The ship was due to arrive a week ago but it found itself 300nm away stuck in the ice. Since then it has made very little progress and we’ve been in limbo, ready for them to arrive. Meanwhile we’ve had our first outside contact since February as the Canadians have flown in to join us.
The ship has left Hobart to come and get us and our time here is quickly coming to a close. On the one hand I’m mercilessly harassing our risk averse station leader into letting me experience everything I can in the last few weeks, and as a result I’ve pulled off some great little trips away.
Finally, the much dreaded winter psychology post. Having slowly accumulated ideas on what to write about during the past three months, I’ve put it off long enough. Indeed I am running out of time, as the sun will be back in less than a week.
This is the first time I’ve wintered in Antarctica, but as I read over the Polar Manual as prepared by the US Naval Medical school over fifty years ago, I see that many things haven’t changed, at least on a psychology level. Certainly we do have it a lot easier in many respects but the physical isolation is the same. Although it seems attitudes or at least political correctness has changed! As such this grandfather of references is a little more humorous than the comparatively dull documents of today, and I shall use it to guide me through this post.
Today, Sunday 3rd February 2013, is a little sad and anticlimatic – the ship has sailed, leaving seventeen of us to man the station until next summer. Note the choice of words (man the station) and don’t worry, the bad jokes and innuendo are rife already. This is the first year since 1993 that Davis winterers been all been male. In fact there are no women on any of the Australian bases this winter for the first time since 1986. [Post script: these facts are incorrect, see comments] If the ship arrives on time, normally late October or early November, we will be on our own for around 9 months. I’m not sure whether I should have mentioned that book I read about island strandings due to shipwrecks and mutinies. Especially in a time of budget cuts and a ship at the end of it’s life (please, pay your taxes!)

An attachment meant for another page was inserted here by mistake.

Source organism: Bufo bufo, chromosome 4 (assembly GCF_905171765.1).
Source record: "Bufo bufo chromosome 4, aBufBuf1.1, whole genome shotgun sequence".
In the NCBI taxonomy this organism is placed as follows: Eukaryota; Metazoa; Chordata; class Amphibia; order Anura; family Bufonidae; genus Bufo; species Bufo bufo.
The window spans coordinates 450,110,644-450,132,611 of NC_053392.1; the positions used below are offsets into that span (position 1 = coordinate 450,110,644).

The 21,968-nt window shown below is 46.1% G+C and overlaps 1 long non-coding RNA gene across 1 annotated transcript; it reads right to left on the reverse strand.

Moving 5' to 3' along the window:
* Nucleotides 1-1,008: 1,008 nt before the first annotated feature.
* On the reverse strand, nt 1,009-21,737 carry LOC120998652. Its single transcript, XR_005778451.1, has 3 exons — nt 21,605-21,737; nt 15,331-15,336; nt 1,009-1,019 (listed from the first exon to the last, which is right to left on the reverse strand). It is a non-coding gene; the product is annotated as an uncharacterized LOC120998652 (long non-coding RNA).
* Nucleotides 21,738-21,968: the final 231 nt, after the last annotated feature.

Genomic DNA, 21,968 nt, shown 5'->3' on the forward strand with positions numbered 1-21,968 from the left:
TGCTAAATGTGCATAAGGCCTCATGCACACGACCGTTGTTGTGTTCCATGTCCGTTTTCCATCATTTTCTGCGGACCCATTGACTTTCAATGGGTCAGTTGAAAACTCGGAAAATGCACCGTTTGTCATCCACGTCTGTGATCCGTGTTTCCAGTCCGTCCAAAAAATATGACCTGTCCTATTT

How did I get here? Well, after the training was completed we came down by ship. Whilst on the ship I almost started a blog… in fact, I wrote the passage below in a brief creative outburst before going back to playing lots of cards (Five hundred, of course!).
“Are you on drugs?”
“No, but I get asked that a lot”, I replied to Jen, one of the Aircraft Ground Safety officers (AGSO’s), on the second day on the ship bound for Davis station, Antarctica. I’d just told her I felt great, as we stood on the back helideck of the Aurora Australis, rocking from side to side, with a couple of expeditioners hugging the deck nearby, one holding a plastic bag containing stomach bile. Meanwhile Jen was talking about some ideas she had of isolated places to visit after this trip. She made the point that it’s a good way to find out about yourself.
For me there are several reasons why I thought this gig down south would be a good idea.